Fantastic Fridays @ 1Shanthiroad
Dir: Dominik Moll, France, 2005, colour, 129 mts
Friday 18th June 2010, 6:30 pm
@ 1Shanthiroad Studio/Gallery
#1, Shanthiroad, Shanthinagar, Bangalore- 560 027
Film screenings around a common theme are always useful because they help us to understand categories and sub-categories and the first step in ‘knowing’ is perhaps being able to categorize. ‘Fantastic Friday’ emerged as an idea after the session of Pakistani horror films organized at 1 Shanti Road through the initiatives of Achal Prabhala and Zac O’Yeah. The idea was to have theme based screenings and to begin the screenings with a series of ‘fantastic’ films.
The term ‘fantasy’ is often loosely used but, by and large, the ‘fantastic’ is generally acknowledged to fit into three separate categories. Two of them are related to each other and involve the recounting of strange events that appear to defeat rational explanations. The spectator hesitates between a rational/ scientific explanation and a super-natural one. If, as in the ghost story, the final explanation is a supernatural one, the film is ‘fantastic’. If the explanation finally decided upon is rational or scientific, the film may be called ‘uncanny’. If the ‘vampire story’ is a category, Dracula is fantastic while the Sherlock Holmes story The Sussex Vampire may be considered uncanny.
The third category stands apart from these two and is called ‘marvelous’. While the first two categories deal with the real world in which a fantastic element is introduced, films under the ‘marvelous’ category propose an alternate world and an example would be Lord of the Rings. Most folk tales would also fit neatly into the third category. The categories are not airtight and many films combine two or more of their aspects. In fact, it would even be an interesting task to speculate about what category each film would fall into.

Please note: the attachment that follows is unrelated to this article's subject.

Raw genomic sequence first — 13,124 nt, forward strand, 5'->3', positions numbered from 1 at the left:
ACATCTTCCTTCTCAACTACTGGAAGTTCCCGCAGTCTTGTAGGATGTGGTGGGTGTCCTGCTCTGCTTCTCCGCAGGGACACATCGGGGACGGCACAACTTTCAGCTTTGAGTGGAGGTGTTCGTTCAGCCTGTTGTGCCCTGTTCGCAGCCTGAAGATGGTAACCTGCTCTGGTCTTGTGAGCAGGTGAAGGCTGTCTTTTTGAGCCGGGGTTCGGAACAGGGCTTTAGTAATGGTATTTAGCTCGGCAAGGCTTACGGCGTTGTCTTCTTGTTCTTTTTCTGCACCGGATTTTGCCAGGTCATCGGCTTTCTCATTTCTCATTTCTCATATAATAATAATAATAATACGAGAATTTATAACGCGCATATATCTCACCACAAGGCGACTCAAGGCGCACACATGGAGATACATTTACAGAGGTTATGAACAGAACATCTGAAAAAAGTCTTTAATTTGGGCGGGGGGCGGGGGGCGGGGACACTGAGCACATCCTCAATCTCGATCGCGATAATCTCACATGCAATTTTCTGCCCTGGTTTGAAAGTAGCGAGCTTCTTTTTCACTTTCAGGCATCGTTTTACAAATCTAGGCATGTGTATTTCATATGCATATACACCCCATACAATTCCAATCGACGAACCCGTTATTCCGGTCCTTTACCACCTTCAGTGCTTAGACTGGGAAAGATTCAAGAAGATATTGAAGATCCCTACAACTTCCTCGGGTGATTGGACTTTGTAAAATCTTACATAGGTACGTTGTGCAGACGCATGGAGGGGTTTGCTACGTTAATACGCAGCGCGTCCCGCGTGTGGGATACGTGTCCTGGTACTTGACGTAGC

The films being shown in 1 Shanti Road’s ‘Fantastic Fridays’ belong to all three categories. Needless to add, the films are all chosen because they are highly watchable and hardly ever seen even among film society audiences in India.
Lemming (Dominik Moll, France, 2005, colour, 129 mts)
This film is intriguing and it would spoil one’s enjoyment to know what it is about. It is enough for the audience to know that it is about a young couple, whose kitchen drain is clogged. When the husband opens up the drain he finds a small rodent stuck inside. The rodent is identified as a Lemming – from Scandinavia and widely believed to commit mass suicide annually to keep its population down.
-- MK Raghavendra
MK Raghavendra is a film and literary critic/ researcher, the founder-editor of the film journal Deep Focus. He received the National Award (the Swarna Kamal) for best film critic in the year 1997. He was awarded a two-year Homi Bhabha Fellowship in 2000-01 to research into Indian popular film narrative as well as a Goethe Insitut Fellowship in 2000 to study post-war German cinema. His book Seduced by the Familiar: Narration and Meaning in Indian Popular Cinema was published by Oxford University Press in 2008. His essay Local Resistance to Global Bangalore: Reading Minority Indian Cinema appeared in Popular Culture in a Globalised India, published by Routledge London in December 2008. His book Fifty Indian Film Classics is being published by Harper Collins. He is also the Founder-Editor of Phalanx (www.phalanx.in) a web journal dedicated to argument and debate. He has been on several national and international film juries.
1.Shanthi Road Studio/Gallery